EXAMPLE 43 The same procedure was followed as in Example 25, except that 0.48 g. (10 mole-percent) of magnesium chips were used instead of 1.0 gram, and monochlorobenzene was used instead of O-dichlorobenzene. The reaction ended in 24 hours. The resulting polymer had a melting range from 320 to 350 C. and a reduced viscosity of 1.18. This experiment shows that, if the concentration of the activator in the reaction mixture is high enough, a sufliciently high degree of polymerization can be attained, even when lower-boiling solvents such as monochlorobenzene (B.P. 131.7 C.) are used.

It will be appreciated that the instant specification and examples are set forth by way of illustration and not limitation, and that various modifications and changes may be made without departing from the spirit and scope of the present invention.

(What is claimed is:

1. In the production of halogen-containing polyaryl esters by the polycondensation of halogen-containing diphenols and aromatic acid dichlorides in the presence of a catalyst comprising a tertiary amine, an acid amide or mixtures thereof, the improvement which comprises eifecting the condensation in the presence of about 0.001 to 50 mole-percent based on the acid dichloride, of at least one activator selected from the group consisting of magnesium, magnesium compounds and oxides, chlorides or hydroxychlorides of Cu, Zr, Sn, Ti, V, Pb and Fe.

2. A process according to claim 1, wherein the activator comprises MgCl or mixtures thereof.

3. A process according to claim 1, wherein the activator comprises an alloy of at least one metal selected from the group consisting of Mg, Cu, Zr, Sn, Ti, V, Pb and Fe.

4. A process according to claim 1, wherein the activator comprises CuO, CuCl or mixtures thereof.

5. A process according to claim 1, wherein the activator comprises ZrCl 6. A process according to claim 1, wherein the activator comprises SnC1 7. A process according to claim 1, wherein the activator comprises TiCl TiO or mixtures thereof.

8. A process according to claim 1, wherein the activator comprises V001 9. A process according to claim 1, wherein the activator comprises PbO.

10. A process according to claim 1, wherein the activator comprises Fe O 11. A process according to claim 1, wherein the condensation is eifected in solution in an organic solvent.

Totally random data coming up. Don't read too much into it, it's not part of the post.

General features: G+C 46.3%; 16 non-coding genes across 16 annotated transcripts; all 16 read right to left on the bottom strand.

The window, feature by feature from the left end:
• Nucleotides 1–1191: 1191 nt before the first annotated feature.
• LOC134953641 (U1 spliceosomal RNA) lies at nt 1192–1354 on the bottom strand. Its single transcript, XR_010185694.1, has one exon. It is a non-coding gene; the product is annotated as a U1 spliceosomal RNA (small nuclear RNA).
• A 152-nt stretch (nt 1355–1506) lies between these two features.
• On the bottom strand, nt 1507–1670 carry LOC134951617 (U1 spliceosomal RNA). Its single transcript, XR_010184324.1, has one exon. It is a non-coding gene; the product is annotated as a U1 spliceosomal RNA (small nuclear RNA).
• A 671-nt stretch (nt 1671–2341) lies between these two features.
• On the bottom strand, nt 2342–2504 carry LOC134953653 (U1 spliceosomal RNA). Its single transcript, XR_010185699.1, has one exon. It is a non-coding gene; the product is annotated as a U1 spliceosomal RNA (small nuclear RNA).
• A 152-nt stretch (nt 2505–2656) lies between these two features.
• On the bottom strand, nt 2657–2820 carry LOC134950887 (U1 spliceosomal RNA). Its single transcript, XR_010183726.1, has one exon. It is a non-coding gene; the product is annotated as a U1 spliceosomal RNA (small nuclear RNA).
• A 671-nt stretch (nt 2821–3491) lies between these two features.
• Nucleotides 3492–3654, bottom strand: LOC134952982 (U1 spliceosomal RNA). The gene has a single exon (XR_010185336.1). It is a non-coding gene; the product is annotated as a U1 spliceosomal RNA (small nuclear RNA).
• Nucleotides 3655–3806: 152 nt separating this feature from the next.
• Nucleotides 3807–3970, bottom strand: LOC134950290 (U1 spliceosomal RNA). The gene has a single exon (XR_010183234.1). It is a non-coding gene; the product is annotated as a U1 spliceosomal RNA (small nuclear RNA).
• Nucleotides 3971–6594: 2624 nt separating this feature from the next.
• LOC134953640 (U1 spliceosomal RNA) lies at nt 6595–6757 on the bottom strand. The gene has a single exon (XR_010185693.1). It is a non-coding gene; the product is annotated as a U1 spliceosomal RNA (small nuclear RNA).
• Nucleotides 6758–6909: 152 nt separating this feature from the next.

12. A process according to claim 11, wherein said catalyst comprises a tertiary amine, and said activator com- References Cited FOREIGN PATENTS 1,547,346 11/ 1968 France. 2,011,395 2/ 1970 France. 1,805,920 6/1970 Germany.

MELVIN GOLDSTEIN, Primary Examiner US. Cl. X.R. 260-47 C, 49

Referenced by
Citing PatentFiling datePublication dateApplicantTitle
US3948856 *Nov 27, 1974Apr 6, 1976Celanese CorporationAcid interchange polymerization process for producing an aromatic polyester
US3991013 *Jul 16, 1975Nov 9, 1976E. I. Du Pont De Nemours And CompanyCopolyesters of derivatives of hydroquinone
US3991014 *Jul 16, 1975Nov 9, 1976E. I. Du Pont De Nemours And CompanyPolyesters of derivatives of hydroquinone and bis(carboxyphenyl)ether
US4066620 *Aug 1, 1975Jan 3, 1978E. I. Du Pont De Nemours And CompanyCopolyester capable of forming anisotropic melt and shaped articles thereof
US4123454 *Sep 30, 1977Oct 31, 1978Ciba-Geigy CorporationThermoplastic copolyesters
US4126646 *Oct 15, 1976Nov 21, 1978Snia Viscosa Societa Nazionale Industria Applicazioni Viscosa S.P.A.Thermostable flameproofing agent for copolyesters, process for making it, copolyester compositions prepared by using it, process for said compositions, and formed bodies made from said compositions
US4128532 *Nov 21, 1977Dec 5, 1978Bayer AktiengesellschaftPolyetheresters which contain hydroxyl groups and the use thereof in the production of flame resistant synthetic resins
US4171421 *Sep 27, 1977Oct 16, 1979Ciba-Geigy CorporationThermoplastic copolyesters
US4322521 *Nov 19, 1980Mar 30, 1982Celanese CorporationProcess for producing halogenated aromatic polyesters
US20070135610 *Dec 9, 2005Jun 14, 2007General Electric CompanyPolyarylate acid chloride compositions and derivatives therefrom
Classifications
U.S. Classification528/181, 528/190, 528/191, 528/194, 528/180, 528/125, 528/173, 528/182, 528/192, 528/193
International ClassificationC08G63/682, H01B3/42, C08G63/00, C08G63/68
Cooperative ClassificationH01B3/423, C08G63/682, C08G63/68
European ClassificationC08G63/68, H01B3/42B2B, C08G63/682